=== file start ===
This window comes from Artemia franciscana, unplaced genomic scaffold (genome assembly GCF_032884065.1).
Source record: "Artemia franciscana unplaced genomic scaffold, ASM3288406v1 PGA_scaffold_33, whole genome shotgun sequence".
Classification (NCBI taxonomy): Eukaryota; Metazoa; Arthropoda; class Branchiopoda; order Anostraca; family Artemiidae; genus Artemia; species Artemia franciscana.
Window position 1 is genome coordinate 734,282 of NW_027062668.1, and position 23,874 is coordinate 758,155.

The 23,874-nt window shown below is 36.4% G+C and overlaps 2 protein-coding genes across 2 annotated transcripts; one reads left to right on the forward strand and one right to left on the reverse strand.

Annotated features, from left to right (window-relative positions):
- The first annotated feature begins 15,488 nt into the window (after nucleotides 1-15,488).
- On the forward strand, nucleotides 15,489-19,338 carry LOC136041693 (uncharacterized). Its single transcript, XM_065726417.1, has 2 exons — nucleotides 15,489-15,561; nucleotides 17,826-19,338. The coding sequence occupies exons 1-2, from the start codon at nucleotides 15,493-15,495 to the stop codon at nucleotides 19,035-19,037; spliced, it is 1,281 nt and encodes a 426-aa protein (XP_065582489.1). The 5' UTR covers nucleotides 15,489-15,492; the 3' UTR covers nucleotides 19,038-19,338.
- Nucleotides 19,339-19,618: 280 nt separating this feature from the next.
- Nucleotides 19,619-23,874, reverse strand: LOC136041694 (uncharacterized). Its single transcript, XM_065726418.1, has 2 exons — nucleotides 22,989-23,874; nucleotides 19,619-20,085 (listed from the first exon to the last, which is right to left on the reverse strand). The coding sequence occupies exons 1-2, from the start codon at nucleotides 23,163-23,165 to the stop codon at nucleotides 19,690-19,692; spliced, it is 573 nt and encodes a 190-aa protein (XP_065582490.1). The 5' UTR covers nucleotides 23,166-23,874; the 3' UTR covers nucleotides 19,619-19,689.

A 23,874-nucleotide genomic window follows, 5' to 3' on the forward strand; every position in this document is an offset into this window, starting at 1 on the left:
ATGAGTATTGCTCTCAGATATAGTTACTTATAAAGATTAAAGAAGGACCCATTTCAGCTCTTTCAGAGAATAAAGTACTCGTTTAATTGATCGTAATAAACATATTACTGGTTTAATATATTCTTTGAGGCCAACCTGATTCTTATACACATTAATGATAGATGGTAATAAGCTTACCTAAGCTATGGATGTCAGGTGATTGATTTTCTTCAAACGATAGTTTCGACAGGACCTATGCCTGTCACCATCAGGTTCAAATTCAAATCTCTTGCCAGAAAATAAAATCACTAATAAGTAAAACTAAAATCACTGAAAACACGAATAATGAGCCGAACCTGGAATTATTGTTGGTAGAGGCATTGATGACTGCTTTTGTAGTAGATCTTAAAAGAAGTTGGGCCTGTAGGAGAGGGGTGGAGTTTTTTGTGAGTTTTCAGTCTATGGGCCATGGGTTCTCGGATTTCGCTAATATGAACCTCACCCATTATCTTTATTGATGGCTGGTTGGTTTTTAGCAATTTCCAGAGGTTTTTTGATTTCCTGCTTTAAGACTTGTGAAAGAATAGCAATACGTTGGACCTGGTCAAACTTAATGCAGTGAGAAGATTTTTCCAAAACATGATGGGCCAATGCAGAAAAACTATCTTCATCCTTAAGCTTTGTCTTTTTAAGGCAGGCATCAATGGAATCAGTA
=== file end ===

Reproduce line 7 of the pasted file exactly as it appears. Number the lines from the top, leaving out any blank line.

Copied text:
- The first annotated feature begins 15,488 nt into the window (after nucleotides 1-15,488).